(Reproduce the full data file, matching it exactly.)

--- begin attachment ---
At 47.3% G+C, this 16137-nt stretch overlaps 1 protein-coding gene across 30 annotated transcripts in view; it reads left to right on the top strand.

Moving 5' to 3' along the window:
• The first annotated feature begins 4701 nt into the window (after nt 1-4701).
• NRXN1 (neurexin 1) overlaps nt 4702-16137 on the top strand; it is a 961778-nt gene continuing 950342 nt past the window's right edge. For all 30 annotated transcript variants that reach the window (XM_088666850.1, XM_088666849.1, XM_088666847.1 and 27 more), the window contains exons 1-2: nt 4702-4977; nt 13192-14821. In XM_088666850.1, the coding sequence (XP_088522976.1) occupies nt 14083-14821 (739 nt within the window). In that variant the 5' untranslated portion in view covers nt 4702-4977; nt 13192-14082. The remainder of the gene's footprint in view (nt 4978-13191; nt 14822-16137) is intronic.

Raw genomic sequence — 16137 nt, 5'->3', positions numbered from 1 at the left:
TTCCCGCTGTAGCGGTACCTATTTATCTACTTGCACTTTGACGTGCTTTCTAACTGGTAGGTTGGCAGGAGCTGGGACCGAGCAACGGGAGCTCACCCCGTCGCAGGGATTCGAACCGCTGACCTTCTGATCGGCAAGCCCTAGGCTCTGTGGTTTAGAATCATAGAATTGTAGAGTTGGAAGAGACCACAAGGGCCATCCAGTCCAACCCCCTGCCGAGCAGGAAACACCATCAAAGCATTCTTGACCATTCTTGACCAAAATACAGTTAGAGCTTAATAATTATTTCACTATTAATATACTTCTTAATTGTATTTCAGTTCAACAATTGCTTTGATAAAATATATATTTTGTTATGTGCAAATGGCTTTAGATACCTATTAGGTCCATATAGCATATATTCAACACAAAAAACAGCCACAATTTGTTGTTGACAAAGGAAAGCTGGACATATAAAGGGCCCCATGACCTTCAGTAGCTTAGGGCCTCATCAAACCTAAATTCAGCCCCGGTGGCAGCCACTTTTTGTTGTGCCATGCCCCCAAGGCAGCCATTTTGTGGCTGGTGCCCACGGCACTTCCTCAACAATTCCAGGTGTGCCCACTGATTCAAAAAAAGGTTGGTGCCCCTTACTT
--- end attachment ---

At 47.3% G+C, this 16137-nt stretch overlaps 1 protein-coding gene across 30 annotated transcripts in view; it reads left to right on the top strand.

Moving 5' to 3' along the window:
• The first annotated feature begins 4701 nt into the window (after nt 1-4701).
• NRXN1 (neurexin 1) overlaps nt 4702-16137 on the top strand; it is a 961778-nt gene continuing 950342 nt past the window's right edge. For all 30 annotated transcript variants that reach the window (XM_088666850.1, XM_088666849.1, XM_088666847.1 and 27 more), the window contains exons 1-2: nt 4702-4977; nt 13192-14821. In XM_088666850.1, the coding sequence (XP_088522976.1) occupies nt 14083-14821 (739 nt within the window). In that variant the 5' untranslated portion in view covers nt 4702-4977; nt 13192-14082. The remainder of the gene's footprint in view (nt 4978-13191; nt 14822-16137) is intronic.

Raw genomic sequence — 16137 nt, 5'->3', positions numbered from 1 at the left:
TTCCCGCTGTAGCGGTACCTATTTATCTACTTGCACTTTGACGTGCTTTCTAACTGGTAGGTTGGCAGGAGCTGGGACCGAGCAACGGGAGCTCACCCCGTCGCAGGGATTCGAACCGCTGACCTTCTGATCGGCAAGCCCTAGGCTCTGTGGTTTAGAATCATAGAATTGTAGAGTTGGAAGAGACCACAAGGGCCATCCAGTCCAACCCCCTGCCGAGCAGGAAACACCATCAAAGCATTCTTGACCATTCTTGACCAAAATACAGTTAGAGCTTAATAATTATTTCACTATTAATATACTTCTTAATTGTATTTCAGTTCAACAATTGCTTTGATAAAATATATATTTTGTTATGTGCAAATGGCTTTAGATACCTATTAGGTCCATATAGCATATATTCAACACAAAAAACAGCCACAATTTGTTGTTGACAAAGGAAAGCTGGACATATAAAGGGCCCCATGACCTTCAGTAGCTTAGGGCCTCATCAAACCTAAATTCAGCCCCGGTGGCAGCCACTTTTTGTTGTGCCATGCCCCCAAGGCAGCCATTTTGTGGCTGGTGCCCACGGCACTTCCTCAACAATTCCAGGTGTGCCCACTGATTCAAAAAAAGGTTGGTGCCCCTTACTT